Advertising
Advertising

You are here

Nendo Takes Over MADProjects Gallery

Starting this week, New York’s Museum of Arts and Design will cede control of its second-floor MADProjects Gallery to Nendo, a Tokyo-based studio known for its clever, subversive updates to traditional design concepts. 

 

Starting this week, New York’s Museum of Arts and Design will cede control of its second-floor MADProjects Gallery to Nendo, a Tokyo-based studio known for its clever, subversive updates to traditional design concepts.

“Blown-Color” is an assembly of one-of-a-kind lamps made from Smash, a special polyester fabric that can be manipulated into different forms when heated and that retains its shape when cooled. The group created a series of lights in the style of vernacular Japanese chochin paper lanterns, but, rather than the traditional bamboo frame, the properties of Smash allowed Nendo to shape it like blown glass in one seamless piece. Image courtesy Masayuki Hayashi.

Ghost Stories: New Designs from Nendo collects four new designs, along with prototypes and videos.

The “Fade-Out” chair, a simple rectangular chair made from clear acrylic and painted with trompe l’oeil wood grain over most of the structure. The pattern fades away on the lower part of the chair legs to create the impression that the chairs are floating in space. Image courtesy Masayuki Hayashi.
“Cord-Chair” is a super thin wooden side chair that appears flimsy and breakable, yet is sturdy and indefinitely strong thanks to its hidden aluminum skeleton. Image courtesy Yoneo Kawabe.

Left: The “Fade-Out” chair has a wood-grain finish that fades out as its legs reach the floor, giving the impression that the chair floats. Right: The "Cord" chair features a thin, frail-looking frame that conceals a sturdy aluminum skeleton.

Below: The “Phantom Waves” series of cylindrical vases.

“Phantom-Waves” are a series of prototypes for a new vase. Each rectangular or cylindrical vase is constructed with polarized Mylar that creates the impression of solid horizontal discs that divide the vase into segments. The discs are, however, only an illusion caused by the polarized light—a flower stem or branch can be inserted “through” the seemingly solid disc, creating an intriguing illusion. Image courtesy Masayuki Hayashi.

Polarized Mylar creates the illusion that the vases have been divided into segments by solid discs. When flower stems are dropped into the vase, they appear to pierce the discs.

Designer Oki Sato, principal of Nendo, in a room filled with a collection of recycled-paper Cabbage Chairs.

“So many products have been designed with only function in mind,” says Oki Sato (right), Nendo’s founder and the recipient of more than 45 awards for his creations. “It’s time to think more about the emotional response something evokes. My inspiration is everyday life. I really enjoy those ‘Aha!’ moments – moments when something new or different gives you a pleasant surprise – and I want to share those moments with people.”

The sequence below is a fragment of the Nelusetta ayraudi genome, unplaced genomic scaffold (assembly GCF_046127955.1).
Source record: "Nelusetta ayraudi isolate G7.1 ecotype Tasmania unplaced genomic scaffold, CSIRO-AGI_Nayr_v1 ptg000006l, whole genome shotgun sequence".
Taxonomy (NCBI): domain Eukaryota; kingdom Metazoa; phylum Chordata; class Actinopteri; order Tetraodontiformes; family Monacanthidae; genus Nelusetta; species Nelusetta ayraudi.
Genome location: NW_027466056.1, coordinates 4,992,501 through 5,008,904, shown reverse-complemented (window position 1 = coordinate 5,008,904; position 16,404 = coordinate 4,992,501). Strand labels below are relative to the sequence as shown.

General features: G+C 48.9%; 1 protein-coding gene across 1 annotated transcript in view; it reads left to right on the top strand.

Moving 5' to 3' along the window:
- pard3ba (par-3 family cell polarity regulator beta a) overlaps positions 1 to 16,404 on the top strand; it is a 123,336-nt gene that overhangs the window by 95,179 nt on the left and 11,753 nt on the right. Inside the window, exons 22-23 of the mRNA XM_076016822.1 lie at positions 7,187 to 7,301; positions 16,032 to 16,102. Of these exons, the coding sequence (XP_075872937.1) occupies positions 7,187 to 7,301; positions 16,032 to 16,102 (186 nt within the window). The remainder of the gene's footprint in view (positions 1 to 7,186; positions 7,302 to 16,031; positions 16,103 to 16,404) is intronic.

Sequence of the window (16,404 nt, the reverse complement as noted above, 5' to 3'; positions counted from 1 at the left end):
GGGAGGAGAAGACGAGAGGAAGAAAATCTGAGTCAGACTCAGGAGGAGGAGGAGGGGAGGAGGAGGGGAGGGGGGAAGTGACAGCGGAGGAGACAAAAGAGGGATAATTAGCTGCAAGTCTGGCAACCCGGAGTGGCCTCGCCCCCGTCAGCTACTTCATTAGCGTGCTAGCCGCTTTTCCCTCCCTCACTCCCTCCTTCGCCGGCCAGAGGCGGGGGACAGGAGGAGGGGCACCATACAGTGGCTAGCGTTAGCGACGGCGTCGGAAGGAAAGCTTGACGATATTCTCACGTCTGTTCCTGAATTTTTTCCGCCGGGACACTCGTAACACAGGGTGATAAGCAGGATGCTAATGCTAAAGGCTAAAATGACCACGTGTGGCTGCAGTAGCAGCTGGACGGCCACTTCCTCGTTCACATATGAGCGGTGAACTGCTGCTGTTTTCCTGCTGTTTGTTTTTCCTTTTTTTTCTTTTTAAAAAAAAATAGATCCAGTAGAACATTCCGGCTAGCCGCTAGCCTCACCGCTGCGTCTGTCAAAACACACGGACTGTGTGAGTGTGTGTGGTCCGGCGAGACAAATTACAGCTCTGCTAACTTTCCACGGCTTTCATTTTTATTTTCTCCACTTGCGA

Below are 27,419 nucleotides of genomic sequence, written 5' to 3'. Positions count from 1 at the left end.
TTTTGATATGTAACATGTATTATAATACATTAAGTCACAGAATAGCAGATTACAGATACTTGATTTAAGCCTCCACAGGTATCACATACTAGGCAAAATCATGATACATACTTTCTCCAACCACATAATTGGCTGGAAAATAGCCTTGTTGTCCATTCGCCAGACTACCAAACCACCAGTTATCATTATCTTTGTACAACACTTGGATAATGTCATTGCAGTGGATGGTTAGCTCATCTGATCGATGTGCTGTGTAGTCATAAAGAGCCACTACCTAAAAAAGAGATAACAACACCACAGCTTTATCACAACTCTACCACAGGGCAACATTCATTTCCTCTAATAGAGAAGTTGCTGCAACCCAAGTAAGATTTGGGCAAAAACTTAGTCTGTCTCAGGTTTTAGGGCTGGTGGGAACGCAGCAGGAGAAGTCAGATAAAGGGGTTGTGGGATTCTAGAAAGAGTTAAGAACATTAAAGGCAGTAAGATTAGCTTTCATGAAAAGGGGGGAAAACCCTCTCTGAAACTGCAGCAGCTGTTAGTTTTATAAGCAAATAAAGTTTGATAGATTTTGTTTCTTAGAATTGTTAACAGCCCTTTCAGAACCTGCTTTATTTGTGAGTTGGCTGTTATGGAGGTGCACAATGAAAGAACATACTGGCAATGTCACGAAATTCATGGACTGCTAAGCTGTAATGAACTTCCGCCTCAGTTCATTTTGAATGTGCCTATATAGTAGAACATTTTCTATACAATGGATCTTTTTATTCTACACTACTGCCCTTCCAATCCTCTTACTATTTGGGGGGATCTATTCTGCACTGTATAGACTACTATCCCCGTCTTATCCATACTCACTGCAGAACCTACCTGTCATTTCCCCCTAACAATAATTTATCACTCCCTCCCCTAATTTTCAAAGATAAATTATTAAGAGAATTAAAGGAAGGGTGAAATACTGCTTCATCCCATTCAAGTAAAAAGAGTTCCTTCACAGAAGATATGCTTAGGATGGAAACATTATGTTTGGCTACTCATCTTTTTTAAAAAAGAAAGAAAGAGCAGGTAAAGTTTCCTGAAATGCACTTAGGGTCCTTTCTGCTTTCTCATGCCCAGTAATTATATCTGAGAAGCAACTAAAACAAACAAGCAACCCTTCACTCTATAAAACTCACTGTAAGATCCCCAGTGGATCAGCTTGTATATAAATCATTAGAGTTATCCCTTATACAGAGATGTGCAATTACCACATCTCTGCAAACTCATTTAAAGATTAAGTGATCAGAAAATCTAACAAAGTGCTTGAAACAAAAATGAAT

Nendo made its New York debut in February, bringing an earlier version of Ghost Stories to the Friedman Benda Gallery in Chelsea. That version of the show showcased 40 “Cabbage Chairs,” created in response to a challenge by the fashion designer Issey Miyake to design an object that would convey “how man will live in the 21st century.” Nendo’s cabbage chairs were made with folded paper rolls, seemingly without regard to conventional chair-making techniques.

Nendo designed the Cabbage Chair for the XXIst Century Man exhibition curated by Issey Miyake in 2008. The piece is made of pleated paper created as a by-product during fabric production. The material would ordinarily be discarded.

The Cabbage Chair, right, which looks, as the name suggests, like a giant head of cabbage, has been added to the permanent collections of the Museum of Modern Art in New York and the Musée des arts decoratifs in Paris.

Nendo’s breathtaking installation is an ideal fit for our MADProjects Gallery, which has become a spectacular space for us to showcase the newest, most original creations in design,” says Holly Hotchner, the museum’s director. “In debuting Nendo’s latest projects and showing their prototypes, we are giving visitors a chance to see into the design process behind some of the most original, cutting-edge works.”

The exhibit opens Oct. 27 and runs through Jan. 10.

For more information on Nendo's pieces featured above, visit the slideshow.

 

Categories:

dwell.com is your online home in the modern world. Join us as we follow our team around the globe on Twitter, Facebook, and Pinterest. Want more? Never miss another word of Dwell with our free iTunes app.

Add comment

By submitting this form, you accept the Mollom privacy policy.
Advertising
close

Try Dwell Risk Free!

Yes! Send me a RISK-FREE issue of Dwell.
If I like it I'll pay only $14.95 for one year (10 issues in all).